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May 16, 2021

Return of Bird of the Week: Booted Racket-tail

Booted Racket-tail, Buenaventura Reserve, Ecuador

After a couple of months of raptors, it’s time for a change. And among avifauna, it’s hard to make a bigger change than to move from raptors to hummingbirds. The Western Hemisphere’s “flying jewels” are marvelous, colorful and extraordinarily varied, as WC will attempt to show over the next few months. Some of them also have pretty cool names. We’ll start with a species that checks all those boxes: the Booted Racket-tail. The first thing you notice about this species is the tail. It’s longer than the bird, and ends in a pair of “rackets,” elongated feathers tipped with blunt…

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Return of Bird of the Week: Great Black Hawk

Great Black Hawk, Rio Madre de Dios, Peru

It’s black. It’s big. It’s a hawk. Therefore, it’s a Great Black Hawk. Another complete failure of imagination by the folks who name birds. With a wing span of well over a 3.5 feet and a body length of more than two feet, this is a large raptor. The long, bright yellow legs, white tail band and two-tone bill make the bird unmistakeable in the field. This species is a generalist, pretty much willing to eat anything it can catch. But it is most commonly found along rivers; in fact, this photo was taken from a dugout, in the upper…

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Return of Bird of the Week: Variable Hawk

Intermediate Morph Variable Hawk, Pantanal, Brazil

Not all bird species are aptly named. But the Variable Hawk certainly is. The cinnamon color in these two photos is likely the least common color phase, which ranges from whitish to very dark gray. Some ornithologists describe it as the most variable hawk in the world in coloration. At least 27 distinct adult plumages are known in this species. Across all plumages, it has a whitish tail with a strong, black terminal band. It varies in size, too, ranging from 18 inches to 25 inches in length. The taxonomy of the species is not well understood, either. Currently, it’s…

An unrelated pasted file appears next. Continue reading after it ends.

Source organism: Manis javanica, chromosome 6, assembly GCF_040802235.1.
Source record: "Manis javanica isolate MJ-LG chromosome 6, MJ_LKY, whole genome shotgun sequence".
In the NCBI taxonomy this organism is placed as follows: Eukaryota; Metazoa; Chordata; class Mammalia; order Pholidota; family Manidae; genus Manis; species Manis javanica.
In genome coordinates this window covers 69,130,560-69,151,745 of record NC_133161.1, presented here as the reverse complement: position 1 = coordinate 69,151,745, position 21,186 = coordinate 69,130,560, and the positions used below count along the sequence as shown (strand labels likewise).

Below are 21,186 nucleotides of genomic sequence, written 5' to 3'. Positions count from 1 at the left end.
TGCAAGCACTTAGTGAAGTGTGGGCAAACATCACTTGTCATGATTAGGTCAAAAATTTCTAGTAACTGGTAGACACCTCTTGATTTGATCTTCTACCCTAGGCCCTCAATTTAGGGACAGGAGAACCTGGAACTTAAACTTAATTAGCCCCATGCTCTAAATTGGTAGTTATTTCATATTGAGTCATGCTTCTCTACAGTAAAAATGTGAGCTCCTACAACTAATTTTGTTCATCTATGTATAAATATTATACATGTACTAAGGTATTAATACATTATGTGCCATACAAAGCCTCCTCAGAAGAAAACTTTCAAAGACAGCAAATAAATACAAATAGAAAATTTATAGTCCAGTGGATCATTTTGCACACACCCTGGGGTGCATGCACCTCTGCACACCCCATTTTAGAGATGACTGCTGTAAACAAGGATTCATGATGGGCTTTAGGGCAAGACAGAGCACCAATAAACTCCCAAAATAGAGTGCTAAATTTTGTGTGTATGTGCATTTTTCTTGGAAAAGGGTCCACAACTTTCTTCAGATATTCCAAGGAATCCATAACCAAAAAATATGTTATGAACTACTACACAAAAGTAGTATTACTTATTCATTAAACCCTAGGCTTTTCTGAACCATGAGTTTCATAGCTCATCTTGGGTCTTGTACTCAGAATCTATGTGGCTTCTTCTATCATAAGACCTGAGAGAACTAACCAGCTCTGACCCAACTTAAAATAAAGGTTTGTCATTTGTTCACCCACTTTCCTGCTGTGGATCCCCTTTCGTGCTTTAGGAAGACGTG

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Return of Bird of the Week: Crane Hawk

Crane Hawk, Pantanal, Brazil

The Crane Hawk is a medium-sized accipter with a very wide distribution, extending from Mexico to northern Argentina. While it is never found in large numbers across that extended range, there are believed to be about 50,000 birds. But that’s  guess; surprisingly little is known about the species. The most notable feature of this species are those very long legs. The legs are nearly unique among raptors in that they are “double-jointed,” able to bend in both directions. Stated technically, it has an intertarsal joint that allows flexible forward and backward bending of its legs The leg length, long outside talons…

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Return of Bird of the Week: Black-collared Hawk

Black-collared Hawk, Pantanal, Brazil

It’s a gorgeous bird, bright cinnamon with thin black lines, a white head and the black bib that gives the species its common name. It’s unmistakeable in the field. And while it is an Accipter – like a Sharp-shinned or Cooper’s Hawk in North America – it’s evolved into a different ecological niche entirely. This is the Neotropics’ analogue to an Osprey, a species that primarily hunts and feeds on fish. It’s widely distributed, from Mexico to Argentina. As you’d expect from its diet, it is most frequently found along waterways, but rarely at high densities. It’s monotypic – the…